Wednesday, October 31, 2012

Any Sailors in the Family?

Daguerreotype of a young sailor  from the Library of Congress collection
Daguerreotype of a young sailor
from the Library of Congress collection
I've been reading a book called When America First Met China by Eric Jay Dolin. You can imagine that the trade between the United States and China originated via merchants and shipping (and most of it probably continues this way today). This book has introduced me to many of the varied activities that sailors and merchant marines participated in.

When you think about the sailors in your family were they naval (military) sailors or commercial venture sailors?

The commercial venture sailors could have been involved in many different activities. They could have been on the merchant trade ships sailing to various parts of the world, selling their product and purchasing items to bring back home.  Sometimes they would make intermediary stops to purchase items, such as sandalwood, which was of more interest to certain markets (such as China) than American goods. Of course, merchants were also tied up in the triangular trade of slavery.

Or they could have been on the ships that sought out raw materials or products to sell to near and distant markets. The sailors could have been involved in sea otter hunting in the northwest, seal hunting in the Pacific or whaling.

I'm quite astounded at the variety of activities a ship and its crew could be involved in, not to mention the dangers and diplomacy required on their missions.

Early African Americans were also among the ranks of sailors. On ships they often found more equality and career opportunities than they found at home on land.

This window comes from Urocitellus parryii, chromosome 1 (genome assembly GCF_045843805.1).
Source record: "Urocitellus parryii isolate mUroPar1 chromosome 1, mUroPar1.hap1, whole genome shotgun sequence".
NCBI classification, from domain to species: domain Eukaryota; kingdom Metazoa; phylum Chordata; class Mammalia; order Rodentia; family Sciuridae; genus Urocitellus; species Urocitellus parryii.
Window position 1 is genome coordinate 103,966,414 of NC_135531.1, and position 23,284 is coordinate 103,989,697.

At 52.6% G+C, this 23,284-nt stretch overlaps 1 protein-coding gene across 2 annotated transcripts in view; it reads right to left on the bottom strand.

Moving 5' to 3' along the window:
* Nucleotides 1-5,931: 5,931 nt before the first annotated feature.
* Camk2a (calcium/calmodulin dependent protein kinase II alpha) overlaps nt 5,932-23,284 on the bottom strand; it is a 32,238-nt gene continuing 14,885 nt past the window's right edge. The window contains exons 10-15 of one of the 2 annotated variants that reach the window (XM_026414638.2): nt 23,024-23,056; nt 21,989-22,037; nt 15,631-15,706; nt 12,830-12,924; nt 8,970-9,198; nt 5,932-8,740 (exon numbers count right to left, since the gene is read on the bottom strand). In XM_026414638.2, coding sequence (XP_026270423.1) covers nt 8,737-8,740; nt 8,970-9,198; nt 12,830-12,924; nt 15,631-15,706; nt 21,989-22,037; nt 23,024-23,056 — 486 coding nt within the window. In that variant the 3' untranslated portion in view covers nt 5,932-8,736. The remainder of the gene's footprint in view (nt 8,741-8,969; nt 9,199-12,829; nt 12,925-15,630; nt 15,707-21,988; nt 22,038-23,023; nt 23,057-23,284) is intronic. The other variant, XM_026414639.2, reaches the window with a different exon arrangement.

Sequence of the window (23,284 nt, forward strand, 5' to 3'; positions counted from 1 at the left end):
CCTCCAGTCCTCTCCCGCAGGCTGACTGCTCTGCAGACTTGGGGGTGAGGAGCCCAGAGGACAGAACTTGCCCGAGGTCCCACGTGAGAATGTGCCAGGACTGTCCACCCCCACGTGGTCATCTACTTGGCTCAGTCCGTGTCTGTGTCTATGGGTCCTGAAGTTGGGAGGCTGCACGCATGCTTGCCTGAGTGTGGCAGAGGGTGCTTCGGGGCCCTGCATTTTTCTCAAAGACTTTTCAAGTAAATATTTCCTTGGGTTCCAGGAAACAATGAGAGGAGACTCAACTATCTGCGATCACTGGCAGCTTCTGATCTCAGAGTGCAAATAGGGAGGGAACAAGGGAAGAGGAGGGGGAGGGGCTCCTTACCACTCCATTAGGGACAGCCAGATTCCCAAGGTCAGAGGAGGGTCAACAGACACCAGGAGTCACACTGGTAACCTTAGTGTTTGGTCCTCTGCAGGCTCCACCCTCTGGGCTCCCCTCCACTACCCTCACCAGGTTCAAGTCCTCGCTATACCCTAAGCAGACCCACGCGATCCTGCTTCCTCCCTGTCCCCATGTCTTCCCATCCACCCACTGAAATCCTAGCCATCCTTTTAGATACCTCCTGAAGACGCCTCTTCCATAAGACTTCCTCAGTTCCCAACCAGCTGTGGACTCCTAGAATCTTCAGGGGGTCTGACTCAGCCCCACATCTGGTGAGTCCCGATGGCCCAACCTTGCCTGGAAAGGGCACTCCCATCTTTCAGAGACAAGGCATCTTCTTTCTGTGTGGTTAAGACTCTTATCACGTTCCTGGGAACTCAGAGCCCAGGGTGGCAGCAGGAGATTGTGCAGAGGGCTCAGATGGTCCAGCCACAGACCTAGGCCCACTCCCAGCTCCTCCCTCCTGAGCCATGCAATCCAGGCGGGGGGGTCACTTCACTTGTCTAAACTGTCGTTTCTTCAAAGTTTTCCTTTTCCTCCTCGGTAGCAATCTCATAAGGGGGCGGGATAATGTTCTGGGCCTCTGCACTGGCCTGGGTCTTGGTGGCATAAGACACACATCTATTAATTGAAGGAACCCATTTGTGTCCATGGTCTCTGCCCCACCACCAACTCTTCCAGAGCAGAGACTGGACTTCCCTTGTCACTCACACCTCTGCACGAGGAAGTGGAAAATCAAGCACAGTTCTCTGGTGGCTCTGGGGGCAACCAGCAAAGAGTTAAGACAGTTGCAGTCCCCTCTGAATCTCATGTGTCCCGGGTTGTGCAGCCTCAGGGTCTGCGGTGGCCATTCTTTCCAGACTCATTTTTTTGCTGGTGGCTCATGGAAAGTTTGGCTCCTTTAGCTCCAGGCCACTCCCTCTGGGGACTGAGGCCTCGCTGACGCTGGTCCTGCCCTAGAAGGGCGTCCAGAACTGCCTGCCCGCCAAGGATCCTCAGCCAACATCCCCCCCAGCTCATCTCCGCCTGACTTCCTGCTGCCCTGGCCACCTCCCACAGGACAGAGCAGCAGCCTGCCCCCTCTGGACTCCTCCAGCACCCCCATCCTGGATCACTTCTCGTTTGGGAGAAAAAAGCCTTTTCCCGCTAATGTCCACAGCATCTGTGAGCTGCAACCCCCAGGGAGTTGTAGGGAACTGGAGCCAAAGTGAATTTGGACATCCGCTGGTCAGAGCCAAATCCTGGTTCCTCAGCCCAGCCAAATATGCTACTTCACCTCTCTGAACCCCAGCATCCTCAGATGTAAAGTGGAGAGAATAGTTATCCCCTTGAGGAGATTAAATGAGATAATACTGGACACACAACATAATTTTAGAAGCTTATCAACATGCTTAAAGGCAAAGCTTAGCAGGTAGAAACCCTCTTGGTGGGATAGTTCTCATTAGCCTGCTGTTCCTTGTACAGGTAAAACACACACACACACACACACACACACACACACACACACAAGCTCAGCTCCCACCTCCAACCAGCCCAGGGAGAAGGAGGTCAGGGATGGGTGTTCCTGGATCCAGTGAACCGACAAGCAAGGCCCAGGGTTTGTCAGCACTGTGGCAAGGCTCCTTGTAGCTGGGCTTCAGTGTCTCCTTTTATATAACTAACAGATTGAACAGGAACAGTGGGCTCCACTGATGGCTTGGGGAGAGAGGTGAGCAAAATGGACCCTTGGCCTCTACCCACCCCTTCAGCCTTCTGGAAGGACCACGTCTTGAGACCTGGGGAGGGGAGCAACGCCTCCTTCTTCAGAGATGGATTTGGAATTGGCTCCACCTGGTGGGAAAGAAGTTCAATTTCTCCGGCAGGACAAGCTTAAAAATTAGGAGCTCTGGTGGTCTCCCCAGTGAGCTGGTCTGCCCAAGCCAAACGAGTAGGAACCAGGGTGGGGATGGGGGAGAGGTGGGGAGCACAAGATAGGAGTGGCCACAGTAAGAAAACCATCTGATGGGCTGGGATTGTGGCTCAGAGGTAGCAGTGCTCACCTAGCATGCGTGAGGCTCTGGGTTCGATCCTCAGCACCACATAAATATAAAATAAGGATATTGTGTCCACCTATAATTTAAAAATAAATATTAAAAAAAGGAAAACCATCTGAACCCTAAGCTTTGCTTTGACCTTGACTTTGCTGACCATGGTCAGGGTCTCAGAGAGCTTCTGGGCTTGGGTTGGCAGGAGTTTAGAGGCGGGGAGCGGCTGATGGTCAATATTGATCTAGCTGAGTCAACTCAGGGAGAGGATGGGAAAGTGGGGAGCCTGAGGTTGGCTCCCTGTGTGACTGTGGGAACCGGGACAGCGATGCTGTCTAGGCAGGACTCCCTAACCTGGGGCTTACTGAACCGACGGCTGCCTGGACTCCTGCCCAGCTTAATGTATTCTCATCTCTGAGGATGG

Perhaps your ancestors were pirates.  While we have romanticized the historical nature of piracy, this was a very real and active community for a number of centuries. Or perhaps your ancestor was a privateer, a euphemistic word for a state-sponsored pirate.

I can't also help but wonder that not so many of us have sailors in our family trees. The sailors weren't settled, traveling great distances on long journeys. Their career and lifestyle did not lend itself to starting a family.  And the dangers of their jobs cut short many of their lives before they had the chance to retire to land and settle down.

Perhaps that 3rd great uncle without "issue" in your family tree that you didn't bother researching might just turn out to be a sailor or a pirate!

Have any of you researched sailor ancestors? If so, what did you learn about them? Do you know where they sailed or what their role was onboard? I am so curious to learn more!


4 comments:

  1. I just got back from burying the only naval ancestor that I know about in my family. He served on the U.S.S. Iowa during World War II.

    The rest of my family tree is full of people who sailed from one continent to another once and then called it good. None that I have found that did it for a career, legal or otherwise.

    I suspect the reason you might not find more is because back in the day, sailors didn't have the greatest life expectancy and thus didn't procreate as much as his land loving brethren.

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  2. Thanks for this post. I'll remember this, although I believe all my ancestors were on land, growing cotton and tobacco in the South. I am reminded of two fun novelists, though: (1) A Thousand Autumns of Jacob de Zoet, about the clashing British, Dutch, and Japanese empires; and (2) any of the 20 or so seagoing novels of Patrick O'Brian, with characters Jack Aubrey and Stephen Mathurin.

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  3. My daughter is in the Navy . I am forwarding this to her . That Daguerreotype is an amazing picture . The founder of the US Navy , John Barry, is buried in Philadelphia , Pennsylvania in Old St. Mary's Cemetery next to my daughter's ancestors !!

    Magda

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